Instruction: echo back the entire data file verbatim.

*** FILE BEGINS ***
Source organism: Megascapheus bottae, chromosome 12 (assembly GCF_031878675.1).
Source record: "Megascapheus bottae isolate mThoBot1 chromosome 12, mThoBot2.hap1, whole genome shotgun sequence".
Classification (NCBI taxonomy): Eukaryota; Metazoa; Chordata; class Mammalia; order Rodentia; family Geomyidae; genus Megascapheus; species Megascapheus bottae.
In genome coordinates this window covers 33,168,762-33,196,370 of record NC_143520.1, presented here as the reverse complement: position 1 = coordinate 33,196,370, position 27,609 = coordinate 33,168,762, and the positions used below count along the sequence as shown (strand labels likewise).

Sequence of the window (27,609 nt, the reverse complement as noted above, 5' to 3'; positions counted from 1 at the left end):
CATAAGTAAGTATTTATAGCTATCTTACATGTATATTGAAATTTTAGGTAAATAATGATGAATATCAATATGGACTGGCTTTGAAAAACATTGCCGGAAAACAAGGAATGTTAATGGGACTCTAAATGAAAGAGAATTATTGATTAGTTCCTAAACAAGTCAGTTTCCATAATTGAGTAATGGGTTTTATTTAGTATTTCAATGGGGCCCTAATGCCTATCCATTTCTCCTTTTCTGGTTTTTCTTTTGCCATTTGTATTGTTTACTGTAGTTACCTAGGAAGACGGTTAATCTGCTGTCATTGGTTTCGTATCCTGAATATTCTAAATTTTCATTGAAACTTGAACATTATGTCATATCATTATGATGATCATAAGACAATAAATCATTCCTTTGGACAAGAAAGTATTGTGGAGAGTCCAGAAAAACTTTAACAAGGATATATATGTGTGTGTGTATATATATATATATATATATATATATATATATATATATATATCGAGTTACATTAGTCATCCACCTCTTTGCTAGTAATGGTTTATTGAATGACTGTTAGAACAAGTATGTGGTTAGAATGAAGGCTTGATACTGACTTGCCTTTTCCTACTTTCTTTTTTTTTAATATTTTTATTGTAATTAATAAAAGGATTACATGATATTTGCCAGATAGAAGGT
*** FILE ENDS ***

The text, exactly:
Source organism: Megascapheus bottae, chromosome 12 (assembly GCF_031878675.1).
Source record: "Megascapheus bottae isolate mThoBot1 chromosome 12, mThoBot2.hap1, whole genome shotgun sequence".
Classification (NCBI taxonomy): Eukaryota; Metazoa; Chordata; class Mammalia; order Rodentia; family Geomyidae; genus Megascapheus; species Megascapheus bottae.
In genome coordinates this window covers 33,168,762-33,196,370 of record NC_143520.1, presented here as the reverse complement: position 1 = coordinate 33,196,370, position 27,609 = coordinate 33,168,762, and the positions used below count along the sequence as shown (strand labels likewise).

Sequence of the window (27,609 nt, the reverse complement as noted above, 5' to 3'; positions counted from 1 at the left end):
CATAAGTAAGTATTTATAGCTATCTTACATGTATATTGAAATTTTAGGTAAATAATGATGAATATCAATATGGACTGGCTTTGAAAAACATTGCCGGAAAACAAGGAATGTTAATGGGACTCTAAATGAAAGAGAATTATTGATTAGTTCCTAAACAAGTCAGTTTCCATAATTGAGTAATGGGTTTTATTTAGTATTTCAATGGGGCCCTAATGCCTATCCATTTCTCCTTTTCTGGTTTTTCTTTTGCCATTTGTATTGTTTACTGTAGTTACCTAGGAAGACGGTTAATCTGCTGTCATTGGTTTCGTATCCTGAATATTCTAAATTTTCATTGAAACTTGAACATTATGTCATATCATTATGATGATCATAAGACAATAAATCATTCCTTTGGACAAGAAAGTATTGTGGAGAGTCCAGAAAAACTTTAACAAGGATATATATGTGTGTGTGTATATATATATATATATATATATATATATATATATATATATATCGAGTTACATTAGTCATCCACCTCTTTGCTAGTAATGGTTTATTGAATGACTGTTAGAACAAGTATGTGGTTAGAATGAAGGCTTGATACTGACTTGCCTTTTCCTACTTTCTTTTTTTTTAATATTTTTATTGTAATTAATAAAAGGATTACATGATATTTGCCAGATAGAAGGT